The world is seldom presented with an inside perspective on the lives of the most conservative group of Amish, commonly referred to as the Swartzentruber Amish. One of the reasons for that is that they seldom allow English (their term for everyone that is not Amish) into their homes.
Sam and Mattie have been friends of ours for going on twenty years. Sam used to work for us until the church requested that he move back to the farm, and in hindsight, it is a good thing he did. It has enabled him to be the much-needed father and husband on the farm.
Sam and Mattie now have nine children, six boys and three girls. They purchased a 60-acre farm 11 years ago which has at least tripled in value since then.
My blog will only allow me to hit the highlights of their lifestyle as I deliberately keep my posts brief.
Think back to Laura Ingalls Wilder. This would approximate their lifestyle.
They use no electricity, no cell phones or landlines, no cars, no TV, no computers, and eschew graveling their driveways. Their income is derived primarily from the land. They plow their fields with a team of horses and a one-bottom plow. If they can plow two acres a day, they and the horses have put in a good day’s work.
From the fields they harvest oats and corn for the cows, horses, chickens, hogs, and goats. The hay is cut with a horse drawn sickle. After it has dried, they haul it loose into the barn where a huge two-pronged hook pulled by horses unloads the hay.
The Jersey cows are milked morning and evening, 365 days a year. The young children, starting at four years of age, help with the milking with a child sitting on each side of one cow pulling on their pair of teats. Mom and Dad also milk and coordinate the activity. The milk check provides a steady income.
Mattie is kept on her toes with the oldest boy, Harvey, 16 years of age, and the youngest just over a year old. She churns her own butter, makes her own bread, butchers her own hogs, and cans produce from the garden, and makes most of their clothes.
Ice is purchased each winter from nearby ponds and stored in a shed insulated with sawdust, providing refrigeration.
Because they are unable to cool the milk from the cows with electrically powered cooling tanks, they are forced to sell their milk each day at a lower price to a dairy that uses it for milk related products such as cheese and yogurt.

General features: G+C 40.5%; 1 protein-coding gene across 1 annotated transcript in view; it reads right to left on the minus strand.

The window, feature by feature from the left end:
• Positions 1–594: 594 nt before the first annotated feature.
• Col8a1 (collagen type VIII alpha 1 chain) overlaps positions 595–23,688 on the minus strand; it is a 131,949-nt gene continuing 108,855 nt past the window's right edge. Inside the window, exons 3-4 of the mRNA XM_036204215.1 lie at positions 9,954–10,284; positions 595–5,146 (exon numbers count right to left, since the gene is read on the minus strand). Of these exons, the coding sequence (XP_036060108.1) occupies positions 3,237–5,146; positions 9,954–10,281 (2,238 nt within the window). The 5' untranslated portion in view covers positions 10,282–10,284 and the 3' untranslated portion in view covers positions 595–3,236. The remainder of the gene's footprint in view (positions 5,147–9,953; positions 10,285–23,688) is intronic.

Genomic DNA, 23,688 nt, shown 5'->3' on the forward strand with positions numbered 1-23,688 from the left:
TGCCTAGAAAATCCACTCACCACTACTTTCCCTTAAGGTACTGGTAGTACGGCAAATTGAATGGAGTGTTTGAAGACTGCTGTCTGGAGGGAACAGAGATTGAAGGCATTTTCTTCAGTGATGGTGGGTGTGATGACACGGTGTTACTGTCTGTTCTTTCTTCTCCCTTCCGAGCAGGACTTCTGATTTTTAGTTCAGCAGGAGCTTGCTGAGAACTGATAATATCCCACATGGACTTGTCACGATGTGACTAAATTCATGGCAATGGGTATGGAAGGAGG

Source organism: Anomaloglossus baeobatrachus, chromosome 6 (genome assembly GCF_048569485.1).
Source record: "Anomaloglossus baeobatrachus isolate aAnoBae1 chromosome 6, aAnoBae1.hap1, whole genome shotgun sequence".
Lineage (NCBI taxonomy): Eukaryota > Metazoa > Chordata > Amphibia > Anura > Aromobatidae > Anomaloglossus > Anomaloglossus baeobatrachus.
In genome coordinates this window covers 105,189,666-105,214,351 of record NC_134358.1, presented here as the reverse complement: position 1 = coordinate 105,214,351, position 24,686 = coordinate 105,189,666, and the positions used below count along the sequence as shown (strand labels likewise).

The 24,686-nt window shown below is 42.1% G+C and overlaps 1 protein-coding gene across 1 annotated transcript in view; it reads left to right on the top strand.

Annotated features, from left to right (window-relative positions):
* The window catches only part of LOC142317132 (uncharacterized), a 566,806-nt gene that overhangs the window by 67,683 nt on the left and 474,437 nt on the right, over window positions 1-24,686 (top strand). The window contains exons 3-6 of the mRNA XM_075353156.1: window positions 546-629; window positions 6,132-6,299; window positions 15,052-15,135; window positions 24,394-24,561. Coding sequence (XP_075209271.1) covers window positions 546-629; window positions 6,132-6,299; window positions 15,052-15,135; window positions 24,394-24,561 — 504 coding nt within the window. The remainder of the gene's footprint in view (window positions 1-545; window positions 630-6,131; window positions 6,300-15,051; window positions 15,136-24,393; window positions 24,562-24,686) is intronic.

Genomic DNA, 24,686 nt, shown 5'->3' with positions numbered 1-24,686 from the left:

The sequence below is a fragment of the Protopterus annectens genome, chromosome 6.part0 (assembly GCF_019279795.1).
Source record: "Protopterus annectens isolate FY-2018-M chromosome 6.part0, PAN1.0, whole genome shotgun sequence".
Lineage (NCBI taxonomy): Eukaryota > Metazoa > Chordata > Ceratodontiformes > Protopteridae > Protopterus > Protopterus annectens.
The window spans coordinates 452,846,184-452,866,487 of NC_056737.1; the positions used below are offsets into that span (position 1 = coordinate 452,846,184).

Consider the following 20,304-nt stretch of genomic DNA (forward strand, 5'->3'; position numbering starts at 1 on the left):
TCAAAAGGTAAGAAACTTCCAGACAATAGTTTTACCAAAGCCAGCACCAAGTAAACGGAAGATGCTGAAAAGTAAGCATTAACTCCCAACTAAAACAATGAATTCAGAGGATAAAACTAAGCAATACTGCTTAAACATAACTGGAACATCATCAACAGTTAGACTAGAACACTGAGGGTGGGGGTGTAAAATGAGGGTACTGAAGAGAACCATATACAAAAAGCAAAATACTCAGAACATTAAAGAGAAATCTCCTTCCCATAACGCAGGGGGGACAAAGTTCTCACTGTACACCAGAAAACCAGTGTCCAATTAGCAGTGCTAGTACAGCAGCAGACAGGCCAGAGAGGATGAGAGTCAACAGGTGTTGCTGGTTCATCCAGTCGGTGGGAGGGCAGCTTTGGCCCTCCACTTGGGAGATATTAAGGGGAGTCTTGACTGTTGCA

Water is pumped from the well by a windmill, after which it is stored in a cistern behind the house. The hand pump in the house and in the laundry pumps water from the cistern.
The children walk to school each day. The one room schoolhouse is located about a mile away. They attend until the eight grade.
The children start working away from home as soon as they are out of school but only at businesses that are within a horse and buggy distance from the farm. They do not accept rides with the English under extenuating circumstances.
When Sam left us, after working with us for eight years, we researched with him the intricacies of basket weaving. We found suppliers for the veneer, nails, molds, and the assembly horse that the baskets are woven on. The children have grown up weaving as well. Their income is supplemented by the basket sales.
They read the Bible and pray together as a family before starting each day and before retiring at night. They offer thanks for their meals before and after eating. Their choice of separation from the world is based on the Scriptural admonition to “come out from among them, and be ye separate, says the Lord” (II Corinthians 6:17).
They consider photographs of people as a violation of the second commandment that forbids having “any graven image before Me, says the Lord” (Exodus 20:4). You will notice that the pictures I have included do not include pictures of any family member.
“As much as is possible, live peaceably with all men” (Romans 12:18) is a principle they live by.
We count it an honor to be surrounded by Amish families such as Sam and Mattie.